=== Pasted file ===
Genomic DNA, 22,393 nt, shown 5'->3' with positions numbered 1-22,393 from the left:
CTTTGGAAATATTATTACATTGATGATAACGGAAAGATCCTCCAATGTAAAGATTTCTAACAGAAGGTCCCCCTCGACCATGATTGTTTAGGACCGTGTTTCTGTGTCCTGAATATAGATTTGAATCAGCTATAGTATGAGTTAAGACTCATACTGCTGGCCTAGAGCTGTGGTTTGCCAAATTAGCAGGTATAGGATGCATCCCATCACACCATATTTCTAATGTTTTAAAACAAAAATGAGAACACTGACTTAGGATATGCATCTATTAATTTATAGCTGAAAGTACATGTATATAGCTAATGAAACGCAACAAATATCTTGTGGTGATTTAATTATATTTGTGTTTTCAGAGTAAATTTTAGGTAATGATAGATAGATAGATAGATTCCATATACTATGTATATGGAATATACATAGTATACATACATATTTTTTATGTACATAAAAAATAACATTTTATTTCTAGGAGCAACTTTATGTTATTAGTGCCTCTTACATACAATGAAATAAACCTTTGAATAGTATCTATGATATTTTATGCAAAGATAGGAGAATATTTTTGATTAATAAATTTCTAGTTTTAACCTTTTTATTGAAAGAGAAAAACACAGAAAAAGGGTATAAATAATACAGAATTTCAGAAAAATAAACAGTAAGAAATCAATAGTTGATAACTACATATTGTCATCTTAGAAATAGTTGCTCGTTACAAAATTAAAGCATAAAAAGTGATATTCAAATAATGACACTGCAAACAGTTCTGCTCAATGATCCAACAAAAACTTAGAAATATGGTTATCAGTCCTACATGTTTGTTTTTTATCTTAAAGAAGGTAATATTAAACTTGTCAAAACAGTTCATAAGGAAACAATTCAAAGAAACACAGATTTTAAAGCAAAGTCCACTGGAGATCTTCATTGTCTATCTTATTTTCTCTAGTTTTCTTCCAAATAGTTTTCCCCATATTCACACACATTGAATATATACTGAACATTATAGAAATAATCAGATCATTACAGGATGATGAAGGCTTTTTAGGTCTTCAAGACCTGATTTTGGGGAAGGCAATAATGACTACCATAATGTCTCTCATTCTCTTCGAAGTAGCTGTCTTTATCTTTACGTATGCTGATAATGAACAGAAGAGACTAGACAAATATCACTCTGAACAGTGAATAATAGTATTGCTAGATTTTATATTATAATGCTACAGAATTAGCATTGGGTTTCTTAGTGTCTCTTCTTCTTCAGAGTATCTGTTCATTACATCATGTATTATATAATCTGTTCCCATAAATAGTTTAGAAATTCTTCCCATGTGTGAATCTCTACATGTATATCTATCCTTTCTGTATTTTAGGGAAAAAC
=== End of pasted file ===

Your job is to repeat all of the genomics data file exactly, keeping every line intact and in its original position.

Genomic DNA, 22,393 nt, shown 5'->3' with positions numbered 1-22,393 from the left:
CTTTGGAAATATTATTACATTGATGATAACGGAAAGATCCTCCAATGTAAAGATTTCTAACAGAAGGTCCCCCTCGACCATGATTGTTTAGGACCGTGTTTCTGTGTCCTGAATATAGATTTGAATCAGCTATAGTATGAGTTAAGACTCATACTGCTGGCCTAGAGCTGTGGTTTGCCAAATTAGCAGGTATAGGATGCATCCCATCACACCATATTTCTAATGTTTTAAAACAAAAATGAGAACACTGACTTAGGATATGCATCTATTAATTTATAGCTGAAAGTACATGTATATAGCTAATGAAACGCAACAAATATCTTGTGGTGATTTAATTATATTTGTGTTTTCAGAGTAAATTTTAGGTAATGATAGATAGATAGATAGATTCCATATACTATGTATATGGAATATACATAGTATACATACATATTTTTTATGTACATAAAAAATAACATTTTATTTCTAGGAGCAACTTTATGTTATTAGTGCCTCTTACATACAATGAAATAAACCTTTGAATAGTATCTATGATATTTTATGCAAAGATAGGAGAATATTTTTGATTAATAAATTTCTAGTTTTAACCTTTTTATTGAAAGAGAAAAACACAGAAAAAGGGTATAAATAATACAGAATTTCAGAAAAATAAACAGTAAGAAATCAATAGTTGATAACTACATATTGTCATCTTAGAAATAGTTGCTCGTTACAAAATTAAAGCATAAAAAGTGATATTCAAATAATGACACTGCAAACAGTTCTGCTCAATGATCCAACAAAAACTTAGAAATATGGTTATCAGTCCTACATGTTTGTTTTTTATCTTAAAGAAGGTAATATTAAACTTGTCAAAACAGTTCATAAGGAAACAATTCAAAGAAACACAGATTTTAAAGCAAAGTCCACTGGAGATCTTCATTGTCTATCTTATTTTCTCTAGTTTTCTTCCAAATAGTTTTCCCCATATTCACACACATTGAATATATACTGAACATTATAGAAATAATCAGATCATTACAGGATGATGAAGGCTTTTTAGGTCTTCAAGACCTGATTTTGGGGAAGGCAATAATGACTACCATAATGTCTCTCATTCTCTTCGAAGTAGCTGTCTTTATCTTTACGTATGCTGATAATGAACAGAAGAGACTAGACAAATATCACTCTGAACAGTGAATAATAGTATTGCTAGATTTTATATTATAATGCTACAGAATTAGCATTGGGTTTCTTAGTGTCTCTTCTTCTTCAGAGTATCTGTTCATTACATCATGTATTATATAATCTGTTCCCATAAATAGTTTAGAAATTCTTCCCATGTGTGAATCTCTACATGTATATCTATCCTTTCTGTATTTTAGGGAAAAAC